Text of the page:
Logansport Pharos-Tribune from Logansport, Indiana on May 12, 1898 · Page 24
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Logansport Pharos-Tribune from Logansport, Indiana · Page 24

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Logansport, Indiana
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Thursday, May 12, 1898
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Page 24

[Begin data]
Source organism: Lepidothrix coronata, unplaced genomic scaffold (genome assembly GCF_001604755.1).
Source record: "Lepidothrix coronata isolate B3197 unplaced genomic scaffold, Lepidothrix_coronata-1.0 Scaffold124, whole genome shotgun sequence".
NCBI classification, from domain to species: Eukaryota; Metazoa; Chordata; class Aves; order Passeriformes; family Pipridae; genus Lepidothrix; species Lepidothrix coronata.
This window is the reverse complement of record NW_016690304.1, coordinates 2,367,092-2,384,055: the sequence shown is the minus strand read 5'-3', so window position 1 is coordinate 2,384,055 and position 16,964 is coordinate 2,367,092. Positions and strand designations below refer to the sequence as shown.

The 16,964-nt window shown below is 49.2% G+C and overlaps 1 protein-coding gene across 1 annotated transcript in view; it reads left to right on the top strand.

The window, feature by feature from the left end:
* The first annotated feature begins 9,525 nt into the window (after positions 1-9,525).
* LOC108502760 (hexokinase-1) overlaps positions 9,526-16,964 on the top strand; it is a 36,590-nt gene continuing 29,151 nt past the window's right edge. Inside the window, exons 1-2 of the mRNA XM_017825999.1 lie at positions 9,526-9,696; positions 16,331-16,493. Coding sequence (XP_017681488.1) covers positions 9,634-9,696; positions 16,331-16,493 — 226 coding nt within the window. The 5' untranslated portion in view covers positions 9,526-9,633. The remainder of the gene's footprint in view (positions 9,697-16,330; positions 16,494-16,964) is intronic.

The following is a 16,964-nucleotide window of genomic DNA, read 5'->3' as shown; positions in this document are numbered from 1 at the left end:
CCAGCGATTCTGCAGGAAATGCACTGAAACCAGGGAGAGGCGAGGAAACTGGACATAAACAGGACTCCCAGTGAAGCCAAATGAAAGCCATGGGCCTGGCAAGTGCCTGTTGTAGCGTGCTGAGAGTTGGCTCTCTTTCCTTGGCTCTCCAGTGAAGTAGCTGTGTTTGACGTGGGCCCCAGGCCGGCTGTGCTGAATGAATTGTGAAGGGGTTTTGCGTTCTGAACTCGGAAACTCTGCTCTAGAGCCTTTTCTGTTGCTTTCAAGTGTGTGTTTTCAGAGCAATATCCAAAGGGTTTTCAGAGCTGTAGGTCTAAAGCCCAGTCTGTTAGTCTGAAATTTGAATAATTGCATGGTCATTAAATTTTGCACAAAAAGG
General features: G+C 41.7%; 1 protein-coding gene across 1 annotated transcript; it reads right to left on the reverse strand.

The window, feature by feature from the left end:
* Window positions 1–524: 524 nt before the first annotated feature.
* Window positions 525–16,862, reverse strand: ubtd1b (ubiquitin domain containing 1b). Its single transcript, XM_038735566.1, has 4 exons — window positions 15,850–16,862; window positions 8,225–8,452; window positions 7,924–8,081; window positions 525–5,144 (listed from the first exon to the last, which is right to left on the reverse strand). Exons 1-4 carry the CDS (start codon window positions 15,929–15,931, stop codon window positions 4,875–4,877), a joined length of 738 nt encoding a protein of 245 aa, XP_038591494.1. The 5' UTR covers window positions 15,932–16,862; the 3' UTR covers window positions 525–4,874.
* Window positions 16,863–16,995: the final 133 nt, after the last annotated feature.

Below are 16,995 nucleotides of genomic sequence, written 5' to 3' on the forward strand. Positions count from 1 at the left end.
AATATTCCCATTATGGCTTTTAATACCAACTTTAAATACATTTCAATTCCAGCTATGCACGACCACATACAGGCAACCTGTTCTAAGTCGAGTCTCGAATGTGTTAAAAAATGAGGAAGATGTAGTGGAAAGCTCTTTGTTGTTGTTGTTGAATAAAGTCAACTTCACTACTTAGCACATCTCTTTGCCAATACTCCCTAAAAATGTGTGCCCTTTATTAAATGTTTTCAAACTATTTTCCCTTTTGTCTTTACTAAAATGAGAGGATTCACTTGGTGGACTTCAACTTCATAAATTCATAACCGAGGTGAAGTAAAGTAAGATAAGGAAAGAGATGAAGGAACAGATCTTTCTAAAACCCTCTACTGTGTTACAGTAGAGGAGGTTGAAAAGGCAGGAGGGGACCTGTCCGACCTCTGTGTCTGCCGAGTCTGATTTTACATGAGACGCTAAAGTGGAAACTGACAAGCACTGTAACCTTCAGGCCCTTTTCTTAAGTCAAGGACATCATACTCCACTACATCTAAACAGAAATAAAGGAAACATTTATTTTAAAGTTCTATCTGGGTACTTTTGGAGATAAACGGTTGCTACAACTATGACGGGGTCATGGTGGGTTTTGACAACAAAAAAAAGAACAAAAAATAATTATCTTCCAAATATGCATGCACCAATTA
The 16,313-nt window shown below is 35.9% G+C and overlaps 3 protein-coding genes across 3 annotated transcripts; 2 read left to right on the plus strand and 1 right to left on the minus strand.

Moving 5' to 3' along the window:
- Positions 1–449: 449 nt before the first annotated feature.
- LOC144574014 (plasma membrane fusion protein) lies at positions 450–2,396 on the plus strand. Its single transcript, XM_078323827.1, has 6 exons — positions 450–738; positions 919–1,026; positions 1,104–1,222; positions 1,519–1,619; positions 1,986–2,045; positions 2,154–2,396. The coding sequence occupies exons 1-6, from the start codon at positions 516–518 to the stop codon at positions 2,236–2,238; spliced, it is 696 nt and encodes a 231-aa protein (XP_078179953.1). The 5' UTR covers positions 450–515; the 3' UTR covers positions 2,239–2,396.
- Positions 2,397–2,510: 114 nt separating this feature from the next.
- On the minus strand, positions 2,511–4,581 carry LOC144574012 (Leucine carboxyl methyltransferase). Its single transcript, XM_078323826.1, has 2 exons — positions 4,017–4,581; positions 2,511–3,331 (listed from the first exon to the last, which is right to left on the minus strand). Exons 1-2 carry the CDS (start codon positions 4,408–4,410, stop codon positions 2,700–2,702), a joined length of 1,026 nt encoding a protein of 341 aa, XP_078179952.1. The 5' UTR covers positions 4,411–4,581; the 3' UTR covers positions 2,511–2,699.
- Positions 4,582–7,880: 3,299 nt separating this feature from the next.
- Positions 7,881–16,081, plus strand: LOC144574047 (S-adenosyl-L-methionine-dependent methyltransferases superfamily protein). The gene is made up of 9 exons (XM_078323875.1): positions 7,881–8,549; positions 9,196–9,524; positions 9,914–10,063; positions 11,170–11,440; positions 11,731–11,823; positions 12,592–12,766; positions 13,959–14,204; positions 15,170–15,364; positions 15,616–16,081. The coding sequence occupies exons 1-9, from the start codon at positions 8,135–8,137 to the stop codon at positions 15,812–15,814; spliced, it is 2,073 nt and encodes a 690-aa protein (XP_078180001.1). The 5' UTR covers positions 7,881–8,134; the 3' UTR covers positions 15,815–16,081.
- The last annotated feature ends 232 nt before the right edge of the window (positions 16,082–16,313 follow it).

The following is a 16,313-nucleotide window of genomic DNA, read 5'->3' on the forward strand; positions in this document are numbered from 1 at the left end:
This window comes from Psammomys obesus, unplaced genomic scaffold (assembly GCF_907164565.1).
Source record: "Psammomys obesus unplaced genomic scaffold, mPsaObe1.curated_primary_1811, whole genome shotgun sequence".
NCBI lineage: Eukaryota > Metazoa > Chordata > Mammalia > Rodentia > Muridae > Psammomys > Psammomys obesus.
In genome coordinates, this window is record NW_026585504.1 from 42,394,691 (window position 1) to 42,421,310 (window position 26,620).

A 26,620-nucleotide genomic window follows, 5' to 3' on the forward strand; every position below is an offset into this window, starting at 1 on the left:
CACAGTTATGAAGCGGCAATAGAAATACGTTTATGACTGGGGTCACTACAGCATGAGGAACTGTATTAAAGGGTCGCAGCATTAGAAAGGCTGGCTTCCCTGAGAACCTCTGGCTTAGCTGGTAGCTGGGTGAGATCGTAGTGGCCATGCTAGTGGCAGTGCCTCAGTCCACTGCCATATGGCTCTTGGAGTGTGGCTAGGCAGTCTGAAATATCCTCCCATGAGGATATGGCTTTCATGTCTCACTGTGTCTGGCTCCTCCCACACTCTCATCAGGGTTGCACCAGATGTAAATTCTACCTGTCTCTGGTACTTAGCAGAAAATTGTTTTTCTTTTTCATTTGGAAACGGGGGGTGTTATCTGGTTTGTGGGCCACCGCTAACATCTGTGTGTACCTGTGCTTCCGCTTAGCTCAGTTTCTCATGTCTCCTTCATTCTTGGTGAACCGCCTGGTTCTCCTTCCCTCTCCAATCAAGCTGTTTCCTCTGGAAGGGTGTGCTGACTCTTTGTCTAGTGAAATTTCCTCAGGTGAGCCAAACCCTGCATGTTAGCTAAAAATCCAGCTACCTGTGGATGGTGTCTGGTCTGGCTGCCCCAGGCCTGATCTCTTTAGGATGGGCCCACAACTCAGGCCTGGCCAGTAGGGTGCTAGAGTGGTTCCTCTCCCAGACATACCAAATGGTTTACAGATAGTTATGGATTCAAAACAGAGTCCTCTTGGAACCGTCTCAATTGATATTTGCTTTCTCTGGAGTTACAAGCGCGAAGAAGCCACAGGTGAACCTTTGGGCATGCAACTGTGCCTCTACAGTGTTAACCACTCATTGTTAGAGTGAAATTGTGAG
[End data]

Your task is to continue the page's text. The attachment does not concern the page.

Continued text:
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Arrangements have been perfected for a line of Semi-weekly Pullman Vestibuled, Double Drawing Room, and Sleeping Cars between St. Louis and Lo sAngeles. Cal., running through without change. These cars will leave St. Louis every Wednesday and Saturday night at 9:00 p, m., arriving at Los Angles, Saturdays and Tuesdays at 5:50 p. m. A Buffet Smoking Car and Dinning Car are attached to this train at Kansas City, running through to Pacific Coast without change. Only three days from IiOgana- port to Los Angeles, via this line. For berth reservations etc. ,call on or addres LotfRDBporu Ind. Do Ion Love Muaeif IT w, secure one of the latest and pretties Two-Steps of tke day. by mailia* Ten Cent (silver or stamps) to cover mailing and posi tee, to the undersigned for a copy of the BIG FOUR TWO-STEP (Mark envelope "Two Step.; We are giving this music, which is regular Bfty-oent sb«et music, at this exceedingly low r»te, for the purpose of advertising, and ten- in* the value or the different papers as adver tttiog mediums. K. O. McCormick, Pasgengei Traffic Manager, "Big Four Boute." Cinoln nati. 0. Mention this paper when you write. Tie Pennsylvania Station. Tr«lne Run by Central Time t P»llj. 1 Dkilr, «o«pt Siadv. >S! TO 1JLIT« CUnOAQO DIVISION DAILY. LMve for OhJo«go % 8:06 a m ;*8:00 a m ;*1 :26 p m •2:00 pm; *4:80p m. Arrive from Chicago •12:80»ni:"iS:80pm;*l:00 p m: *1:40 p m; *8:15 p m M»ADIOJM> AHD OOLBMBCB. LMve for Bradford *1:10 a m;t7-«am; *!:« P2n't4:80pm. Arrive from Bradford «2:45am; tlO:SO am •1:30 pm; tlilSpm. KITHX* DIVISION. LMve for Effner t6:15 a m; t»:0»a m- «:08 pm 5 » m Sunday onlj. Arrive from Bffner <7 :fc am; tlZ;50pm;-fS:« p m; 8:90 a m Sunday only. BICRMOUD AND CIKCHSNATI. I**** for Richmond 112:55 am; t5:30 * m; *1:05 pm; 18:20 p m. Ajrlv* from Richmond *2:30am; tU:OOam •iaOpm:tlO:50pm. DTDIANAPOUS AHt> I.OUI8VILt,m. JtMT* for LoulivllI* 12:45 » m : "1 :10 p m. Arrive from Louisville *2:40 a m:*l:66pm, J. A. MoCOLLODGH, Agent, Locaoiport. Ind, NO. BASt »OU>O, * Bartern Express dally *:» a m 6 Mail and Exprew dally 9:<K a i> 4 Atlantic Rxpres* dally ,.. <:18 n m JO fart Wayne Acoo Bx.Sunday.... 6-.SJ p m M Local Freight Kr Sunday. •* :l« p WIBS BOUND. 8 We«i*rn Bxpreas dally 10:24 p m 1 PajtMall Dally 8=13 P ~ 7 MaU and Kipre.«8 dally 2:*0p 5 PaoUo Erprees dally U:S3 a tn 11 Oeoatur Acoo Bx-Sundav 7:85 a m 75 Local Freight Si-Sunday - 7:35 a m «•& mms DIVUIO*. ir»8T8LD», BITW*I» •wasx BOBITD. ffe.l>-~ _«..^JTlve« 8:» a. n Mo. If! Arrives- *:«) p. IT »ABT BOCKD HO. M Leave* »:« a. a KO.M ........Leave* 1:« p. o VANDALIA LINE. Time Table, In effect Dec. o, '.tan. VnUa* Leave Loca»*port. ladlawa. FOR THE NORTH Ho. 8 - _..10:40 a. m. He. g 8:40 p. tn. FOR THS SOUTH. Ko. 21 __ _ .7:06 ». m. Ho. S 2:18 P- m. For complete Time Card, firing M train* and mtioni, and for full Information u to rttet, through o*rs. eta., uddresi }: 0. MIXJBWORTK, agent, Loraniport, or • V. TOB.D. &ener*J Fauenger Agenv «». Louli. Mo. . R. & W. Time Table, Peru, Ind. Solid train* between Peorii and Banduiky ami Indianapolis and Michigan. Direct oon- MOtton* to and from all point* in tbe United ttfttw and Canada. 4JLBTY1 SOUTH BOUND DMPA.HT No U Indlarapolts Kip dally 7:10 a m U:«»mNo2S •" Mall4Eip_ll:SSmin (dally eziiept Sunday) No* Indpl'g &cp ex Sun.... 3:26 p m «:10 pm No » Pauanger ezeept &un Ho 1S1 Rochester local arrive :48pm esoept Sunday. BOUND. 1 flU ** ASW^^-uit '«^f ABA, WU.K No ISO Aoooro except Bun... 8:15 a m •Doei not run north of Vsvu on Sunday, Vox ticket r»t*« and gnco'al Information call onJ J, Skinner, ticket agent. L. S. * w. Peru, Ind. «r 0. 5 1 . DaJlv, genarai panenm Mrent, Indian tpolis, Tnd. Through Pullman Tourist Sleeper r»r Polnti n Kangam Calif ornla, Arizona and New Mexico will leave Indianapolis via the VandaUa Line each Wednesday untii further notice, for «»• reservations and full la- fonoatton, apply to nearest ticket agent of tfce~Vandalla JUne. or send to Mr. K. A. Ford, 6. P. A., Bt. Loul», Mo. Impossible to foresee an accident. Not Impossible to be prepared lor it. I>r. Thorn**' Electric Oil—Monarch r pain. MAXIMO GOMEZ. LIFE-STORY OF THE FAMOUS CUBAN INSURGENT LEADER. H« Ban lomt Fortune, Health and. S«dde«t of AH, Uta Son In th« C»HM— Bovr H« Treated •' Brigadier Sinjarcake*," a Traitor—A. Marvelous Maa. Maximo Gomez, commander-in-chief ot the army of the Cuban Republic, straight and spare, with piercing blaclc eyes, in the forests thus dealt, surrounded by his staff, with a man who had taken $400 to allow ihe sale of sugar cakes to the Spaniards. He called the officer to him, and, turning to his hearers, said: "You see before you a man wt > has been a brigadier in the service of Cuba. He has sold himself for ?400. He is hereafter t obe known only as Brigadier Sugar- cakes.' If any man in Cuba addresses him as anything else he does so against my express orders." Then, turning to the culprit: "Tear off those stars! Give them to me, quick! You are not fit to command men. You can be bought for a cake of brown sugar. Down to the ranks with you, and try to do your duty as a private soldier and be thankful if my soldiers will walk in tne same ranks with you. It is too much honor for you. See that you behave yourself hereafter." And the man obeyed. Subsequently he redeemed himself by heroic courag« in battle and regained the esteem ol dis general. Gomez is stern and strict, as is nee- essary. He knows not only how to make men love him, but how to make them obey him. He is a picturesqua figure, with his slouch hat and his looge blouse, on the collar of which are two gold stars which tell his rank. MAXIMO fiOMK/.. Gomez is below the average height and not impressive, but he has a strange magnetism about him which draws good men to him and makes brave men die for him. When that little (Jried-up old man appears among a group of officers there is no need to ask who is master. His personality is compelling and attractive. He was passionately attached to his boy, Francisco, who died with Maceo. If it is true that Maximo Gomez is about to visit the United States, this Republic will welcome a man whose career is one of the most romantic and eventful that can be imagined. At 62 years of age bis eye is as bright, his form as erect, his capacity for enduring the hardships of a campaign as great as when he was a young lieutenant, wearing the uniform of Spain. Gomez helongs to an old Spanish family ivho settled in Bani, Santo Domingo. In that town he was born. As a lieutenant he served in the Spanish army during Spain's last occupation of his native country. When, the revolution of 1863, which finally drove the Spaniards out of Santo Domingo, broke out, Gomez decided to no longer fight against his countrymen. He had seen all the cruelty and futility of Spanish l§ gnd doffed the uniform of Spain forever. When the "ten years war" broke out in 1SGS he cast, in his lot with the Cubans. Kis former military experience and his high character gave him at ouce a prominent place in the Cuban army, and when General Agramonte died he became coaamander-in-chief of the insurgent forces. Then, in 1ST8, ame Campos with the specious promise of Spain on his lips and her gold in iis coffers, Some of the Cuban leaders who surrendered did not suffer financially, 3Ut Gomsz refused to receive a cenL His personal fortune was exhausted, sut he would tak« nothing from the Spaniards, nor would he remain in ba under Spanish rule. But in April of 1895 Cuba called to Him again, and he heard the cry. The treaty of Zanjon had not been kept by the Spaniards, in spite of the efforts of Campos to have the promises he had made in the name of the Spanish nation fulfilled. One April night Gomez, Marti and Maceo met at the plantation of ilejor- ana, having secretly landed upon the :uban shores. -Jt has been described as a beautiful moonlight night, so that :he three men, as they sat consulting, -ould look out over a landscape of per- ect. tropical loveliness and peace. Two Sncc«-«alnl Brothers. "Ever hear of John Bil'.ingsboy? reat student at college. Worked lard. Graduated at the head of his class. Finest Latin scholar the institution ever turn«d out. Well, he's srofessor in the college now, and get- Ing along splendidly. Has ?1,SOO a year." 'Never heard ct kim before. What of Mm?" "Nothing, only ke is a brother ol that famous little iorse jockey, Bil- ingsboy, who -weighs 9S pounds and mates $100 a day." REMINISCENCES OF SIGSBEE He Ha« Often Shown, MI» Bravery and Dlfccretion. Commander Sigsbee of the ill-fated cruiser was born in Albany, N. Y., and educated at the Albany Academy. He was appointed to the United States Naval Academy in 1859 by Erastus Corning, first, then congressman from this district. He vas graduated from that institution in 1863 and was immediately detailed into active service as ensign aboard the Metacomet, which engaged in the naval operations that ended in the capture of Mobile, That event was O3e of the most decisive in the civil ^ar. There were also in that engagement two other Albanians, Ira Harris, now of Cleveland, the son of the former United States Senator Ira Harris, and Clarence Rathbone, who stiil resides in this city. Young Sigsbee was then known as "Dutch," a fifing sobriquet, considering the old Dutch town of his birthplace. Sigsbe^'s ship, the Meta- comet, was commanded by Capt. Janett. Commander Sigsbee is well remembered in the chronicles of naval service for his work OB the coast survey. He is one of the bravest and most discreet officers in the navy. He is a man who is known to be what is called "remarkably level headed." and those who know him best will be the last to believe that such carelessness as an explosion aboard ship would indicate could occur on any vessel under his command. A signal instance of his decision of :haracter in emergencies was shown on the East River last summer. The Maine had left the Brooklyn navy yard and was proceeding down stream on her way to sea. The river was crowded with craft of all kinds, and by one of those singular accidents which occur on crowded streams and against which no provision seems to avail, an excursion steamer and a huge freight float got' in the Maine's way. A collision seemed to be inevitable, and what the result would tave been if the huge steel man-of- tvar but brushed the crowded excursion boat can easily be imagined. Capt. Sigsbee did not hesitate a moment. He ordered the helm a-starboard and the Maine went crashing into the dock. Two wharves were carried away by the impact, forty cars were dumped into the East river and x>nsiderable damage was done. But no lives were lest, and except for the losing of a little p?.int, the Maine was uninjured. Then Capt. Sigsbee went Dn his way and subsequently was :omplimented by Mr. Roosevelt, assis- ant secretary of the navy, for the manner in which he had acted. AnumtatioiiH After ft Tarantula Bite. James Hemming-svay, an M., K. and T. brakeman, has just been discharged from the company's hospital at Sedalia, Mo., after four months' treatment for a tarantula bite. On the night of Sept S, Hemmingway touched a. tarantula and was bitten on the tip of the middle finger of the right hand. He felt a sharp pang of pain at the time, but paid little attention to it, and went on with his work. The bitten finger began to slough off. The hand and arm became filled with pus and were swollen to three times their natural size. Hemmingway was seut to the Sedalia Railway Hospital for treatment, where the finger was amputated at the first joint, Finding the wound would not . heal, the surgeon cut the finger again, finally making twenty-nine amputations of tie member. The final operation was performed nearly two months ago, the hand being split from the knuckle of the middle finger to the wrist and the "cones taken out of the knuckle to the wrist. For a long time- Hemmingway's life was despaired of, the poison of the spider bite being so thoroughly infused into his system that it was almost impossible to overcome it, and bis finally recovery is considered almost a miracle. The value of a ton of pure gold Is. {602,739.21. The active list of the German navy numbers 747 officers. The canals of the United States are 146S miles in length. The Massachusetts militia is to dispense with the bayonet. The game of ch«ss is taught in all the Australian public sckools. The Eiffel tower is eight laches shorter in Winter than in Summer. Telegraph posts along a railway are arranged thirty to the mile. One hundred and forty-eight soldiers are in possession of the Victoria Cross. Brandy contains more alcohol thaa any other spirits or wine — namely 54 per cent. Removed th« Wronjp Eye. A young man recently lost the sight of one eye. and consulted a certain Australian doctor, who told him that a. tumor had formed and that the eye would have to be taken out. A few days later he was put under chloroform by the aforesaid surgeon, who took out an eye. It was the wrong one. When the patiant awoke he was stone blind, and t« now has to be led about. Great efforts were made to hush up the matter, but the story of the dreadful mistaJie is getting about Jxpm.ar*f Auction*. Japanese auctions are conducted on a plan which gives rise to none of the noise and confusion which attend such sales in Britain. Each bidder writes his name and bid upon a slip of paper which he plae«i in a box. When the bidding is OTer, the box is opened by the auctioneer, and the goods declared the property of the highest bidder. NOT AFRAID OF GHOSTS. The Widow Taught a X,e»>on to Keri ', ' InR-enioMa Snitor. It was e.ark and the road was uncertain, so when my horse balked at something in the middle of the road I dismounted and proceeded to investigate. At the first glance I took the object to be a woman, but as I untangled the sheet in which the body was wrapped, a week masculine voic« whined: "Don't hit a man when he's down." "Here, get up," said I, shaking him,; thinking it was simply a case o* drunk. He sat up and glanced around nervously. "Has the widder gone?" he whispered. "There was no one here when I arrived," I answered, "What is the trouble?" "Stranger, I wuz playing a joke on the widder. Ye see, 'bout two years ago ole Bill Spinks turned up his toes, leastwise he never came bac^ after leavin' home one day; an year's his widder a refusin' ter git spliced agin 'cause she's afraid thet lie might corns back agin' seem' tbet how thet sae if not sure whether he is dead or not. An' this year widder, stranger, has got fifteen acres an' a bird dawg. So I jes thought thet I would play a joke on the widder, an" make her believe thet Bill wuz dead all right enough, an' then, by gum, she'd be reddy ter get spliced, an' I would be the happy man! "Wul, I put on this yere sheet and waited fer the widder ter corns along. Wul, when she did I stepped out in the road an' commenced groanin'. " 'W-ho-o be-e y-e-e?' " she chattered. " Tm yer ole man/" says I in a hollow voice, "Humph! Ole Bill Spinks?" says she. "I'm the critter," says I. "Then by gum she fell on me like a ton of brick! " 'Come back, hev ye?' she yelled, as she swatted me. 'Can't stay whar they planted ye, wharever that may be." "Stranger, tn jes 1 five seconds I wuz a licked man an' the widder wuz setting on me." " 'You Bill,' said she, 'whar's thet six bits thet I give ye ter buy bacon with?' " 'I ain't got no six bits,' says I. "Don't ye lie ter me, Bill,' says she, 'or I'll swat ye agin! When ye left home ye had six bits thet I had given ye ter buy bacon with. Now ye hand over thet six bits or something is gwine ter happen!' "An 1 by gum, stranger, I had ter give hit to her to save my life. An' then she told me ter get back inter the grave thet I had come frum, an 1 11 she ever caught me tryin' ter hant her agin thet she would tie me toter knots an' feed me ter the hawgs! "But I've found out one thing; 1 know why ole Bill Spinks left an' why he ain't never comin' back agin!" Le«*oiix In Etiquette. How to leave a room—Open a door, place your right foot over the sill, follow it with your left foot, and then close the door. How to accept an invitation for dinner—Eat a light breakfast and no lunch. How to decline an invitation to a reception—Say you're sorry, place letter in envelope, stamp and address, and forget to post it. How to accept an invitation to drink —After a careless air, say you "don't care if I do," and watch the other side of th£ room where the liquor is being poured out. This means quaintity. How to decline the same—-There is no known method of doing this among iuciety people. AVIij- Jilie Backed Out. She had offered her Klondike outfit for sale. "But you seemed to. be so determined to go," they exclaimed. "I was." she admitted, "You said that nothing could turn I you from your purpose." "That's what I thought." "And now you've backed out entirely and positively refuse to stir a step. We c-un't understand it." "Well, you would if you once saw what a fright I am in a Klondike costume." . Then she fixed up her bangs a little, gave herself a sudden twist to make her dress sit just right, and it was evident to even the most unobserving that the world had lost the service of anoth«> r great prospector. CARTE ITTLE IVER PILLS SICK HEADACHE Positively cured, by these latfle Pills. They also relieve Distress from Dyspepsia, Indigestion and Too Hearty Eating. A perfect remedy for Dizziness, Nausea, Drowsiness, Bad Taste in the Month, Coated Tongtte Pain in the Side, TORHD LIVER. They Regulate the Bowels. Purely Vegetable. Small ,«M. Small Dose. ftnaU Price. TO THE KLONDIKE Valuable Information for Persons Going to the Gold Fields. Persons who expect to try their luck in the gold fields of Alaska will find it profitable te call on Tio&et .agents of the Pennsylvania Lines and get posted.oo rates, routes and other preliminaries. This information will be furnished without charge, and any required aid in shaping details-will be cheerfully extended. Jf not convenient to'apply to local agent of the Pennsylvania Lines, send your name and address, with date u?oc which you Intend to start, the probable number la the party.and a request for advice about the fare, time ol trains and other particulars, to the following representative of ibe Passenger Department and a prompt reply will be made. W.W.Kloh- ardson, D, P. Agt, Indianapolis. Ind. B. P. O. ELKS. New Orleans, La. ' < MAT 10-13, 1898. ONE FARE ^RouDd Trip, VIA 1898 III. 1898 1 8 15 22 29 Mo. 9 16 23 30 Tu. 3 10 17 24 31 We, 11 18 25 Th. 12 19 26 Fri. 6 13 20 27 Sat. 7 14 21 28 HER OPINION. A Bit of Wivdem That rrm* Emltt«4 •t tke QnJItln* Bee. "Well—ai.-to'n>!" placidly began good old Aunt Philenda Broadhead, speaking in the miost of the assemblage ol ladies at 'Mrs. Judge Tub-man's quilting bee; "I must say that I have been real edified by the various theories and plans for the management of husbands •which I have jest had the pleasure ol listenin* to. "I have been a good deal interested In the opinion advanced by th« younger single ladies that a husband- can best be kept in haad by sfcowia' him that you are his superior mentally, and also in that of the younger married ladies, that the clingln' vin< does not need to manage the sturdy oak; likewise, the reluctant confessions or bold assertions, as the case might be, of the ladies who have been longer married, that a husband, must, aceordin' to his disposition, receive either supine obedience or tyranny and the lash, and lastly, by the—ah-h'm'. —elaborately veiled willingness of the more mature maiden ladies to accept almost any state of affairs that has a husband tied to it. "I have been considerably entertained by all these theories, as I said before, but I am free to confess that 1 can't conscientiously indorse them further than to remark that they are a good deal like what the newspapers call glitterin' generalities. Bein' as J have had three as good husbands as a woman was ev«r blessed with, and also a fourth, of whom about the best thing I can say is that he was no great shakes, I kinder think I am mod-erateiy well qualified to speak on the subject of husband management a* one bavin' authority and not as ths. Scribes, so to put it; and, such bein,' the case, I am forced to confess that the only infallible way to manage a husband that I know of is to feed him well and trust to luck." Tickets will be on sule May 6th, -7th and 8th. Returning tickets will be good fifteen days from date sale. For full information call on Agents Big Four Route, or address the undersigned. K,0. McCORMICK. WAEEEK J. LYNCH Pass. Traf. MET. ASBC. Geni. Pass..* Tkt, Aft. CINCINNATI, 0. On Saturday, January 1st, tbe Wabuh Fast Government Mail Train, No. 1, traveled 101 miles in 99 minutes, MSUI- edly a good beginning of the new jear. Watch further performances of this GREAT FLYER, the fastest mail train in the world,and the PET OF UNCLE SAM. Are you ready for the question? Can a railroad operate its trains at a Mile a Minute Clip unless its roadbed, track and rolling stock are of a high standard? "We Maintain a High Standard." Speed, safety and comfort are all branded "WABASH." If you intend to make a trip to any part of the world, including tbe "Klondike," communicate with- Logansport, Ind. The Sew Cook—Did ye say ye wanted yer eggs on the half shell, sir? End Mr. Crusty—So. I *aH I • hem fried on one side. The Cook—Which tide, iir? _ THE NEW WAY. TJfTOMEN used " to think "fern a la disease* " could only b» f rested after "J»L a 1 examinations" by phyri- ciins. Dread of such treatment kept thousands of modest women cilent about their suffering. Theln- _ troduction of Wine of Cardui has now demonstrated that nine-tenths of all the cases of menstrual disorder* 40 not require a physician's attention -' -" The simple, pure at ill. taken in the privacy of A woman'* own horns insures quick relief and speedy cure. Women need not hesitate now. Wine of Cardnl requires no humiliating examinations tor its adoption. It cures any disease that comes under the head of "female troubles"—disordered menses, falling of ths •womb, "whites," change of Kfe. It make* women beautiful by making them •veil It keeps them young by keeping them healthy. $1.00 at the drag store. For adrlee in cues inqul/liit £nctioas. adcress, rir th» "Ladies' Advisory TM Charaaooca MedidM Co..